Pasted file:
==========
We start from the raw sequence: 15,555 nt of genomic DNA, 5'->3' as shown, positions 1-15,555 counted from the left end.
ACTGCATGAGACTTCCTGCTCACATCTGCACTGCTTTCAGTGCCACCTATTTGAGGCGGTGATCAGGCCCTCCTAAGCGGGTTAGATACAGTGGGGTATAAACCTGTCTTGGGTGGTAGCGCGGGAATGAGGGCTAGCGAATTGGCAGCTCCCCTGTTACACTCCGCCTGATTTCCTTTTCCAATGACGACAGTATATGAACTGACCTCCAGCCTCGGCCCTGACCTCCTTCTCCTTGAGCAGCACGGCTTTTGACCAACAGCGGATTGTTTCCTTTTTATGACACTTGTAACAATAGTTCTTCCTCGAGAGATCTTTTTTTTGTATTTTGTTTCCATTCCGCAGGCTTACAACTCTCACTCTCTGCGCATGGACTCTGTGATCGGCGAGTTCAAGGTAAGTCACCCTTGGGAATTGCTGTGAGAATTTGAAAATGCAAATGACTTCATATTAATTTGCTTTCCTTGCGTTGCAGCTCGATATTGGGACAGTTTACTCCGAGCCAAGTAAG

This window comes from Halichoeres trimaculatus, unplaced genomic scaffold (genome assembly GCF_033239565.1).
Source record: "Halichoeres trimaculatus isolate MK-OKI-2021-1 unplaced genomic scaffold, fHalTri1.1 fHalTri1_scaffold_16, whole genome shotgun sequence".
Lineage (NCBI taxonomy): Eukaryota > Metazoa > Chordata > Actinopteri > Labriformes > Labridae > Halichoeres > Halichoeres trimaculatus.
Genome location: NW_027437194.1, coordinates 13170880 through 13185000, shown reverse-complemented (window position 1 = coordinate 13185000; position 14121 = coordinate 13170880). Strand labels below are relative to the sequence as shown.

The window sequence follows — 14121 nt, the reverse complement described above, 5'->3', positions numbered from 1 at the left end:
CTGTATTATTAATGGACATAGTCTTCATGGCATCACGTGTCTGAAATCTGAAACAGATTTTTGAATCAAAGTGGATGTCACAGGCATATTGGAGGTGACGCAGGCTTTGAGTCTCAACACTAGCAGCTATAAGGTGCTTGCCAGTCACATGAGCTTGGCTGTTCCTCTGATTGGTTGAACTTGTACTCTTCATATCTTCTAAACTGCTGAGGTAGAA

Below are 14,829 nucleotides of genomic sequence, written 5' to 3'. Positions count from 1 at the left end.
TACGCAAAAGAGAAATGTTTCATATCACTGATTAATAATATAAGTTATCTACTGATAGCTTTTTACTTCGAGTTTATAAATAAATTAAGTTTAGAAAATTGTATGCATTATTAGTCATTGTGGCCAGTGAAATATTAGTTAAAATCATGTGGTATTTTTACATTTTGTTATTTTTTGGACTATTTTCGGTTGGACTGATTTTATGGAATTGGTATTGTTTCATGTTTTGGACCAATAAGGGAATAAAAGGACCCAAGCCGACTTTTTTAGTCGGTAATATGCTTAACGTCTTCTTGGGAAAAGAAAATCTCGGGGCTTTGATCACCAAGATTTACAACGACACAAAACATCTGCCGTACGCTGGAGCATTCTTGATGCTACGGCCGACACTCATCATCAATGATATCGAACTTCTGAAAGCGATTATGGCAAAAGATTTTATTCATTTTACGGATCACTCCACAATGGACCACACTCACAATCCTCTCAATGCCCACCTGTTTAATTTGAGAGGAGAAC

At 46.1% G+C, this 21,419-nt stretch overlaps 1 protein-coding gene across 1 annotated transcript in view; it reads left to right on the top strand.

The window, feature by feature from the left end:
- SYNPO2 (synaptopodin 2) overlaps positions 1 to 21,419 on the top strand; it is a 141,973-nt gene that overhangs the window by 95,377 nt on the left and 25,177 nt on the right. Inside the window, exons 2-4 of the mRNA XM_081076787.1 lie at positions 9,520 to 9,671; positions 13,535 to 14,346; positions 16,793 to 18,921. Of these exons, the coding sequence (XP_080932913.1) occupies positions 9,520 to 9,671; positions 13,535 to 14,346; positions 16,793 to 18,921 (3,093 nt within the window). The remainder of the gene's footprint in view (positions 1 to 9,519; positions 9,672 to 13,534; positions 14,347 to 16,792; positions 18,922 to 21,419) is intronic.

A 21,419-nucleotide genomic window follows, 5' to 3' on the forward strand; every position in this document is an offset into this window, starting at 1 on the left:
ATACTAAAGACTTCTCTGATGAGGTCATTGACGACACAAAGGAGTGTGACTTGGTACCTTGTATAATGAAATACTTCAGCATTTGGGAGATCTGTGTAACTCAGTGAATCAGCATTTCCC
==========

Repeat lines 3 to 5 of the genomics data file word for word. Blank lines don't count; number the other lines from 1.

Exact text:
This window comes from Halichoeres trimaculatus, unplaced genomic scaffold (genome assembly GCF_033239565.1).
Source record: "Halichoeres trimaculatus isolate MK-OKI-2021-1 unplaced genomic scaffold, fHalTri1.1 fHalTri1_scaffold_16, whole genome shotgun sequence".
Lineage (NCBI taxonomy): Eukaryota > Metazoa > Chordata > Actinopteri > Labriformes > Labridae > Halichoeres > Halichoeres trimaculatus.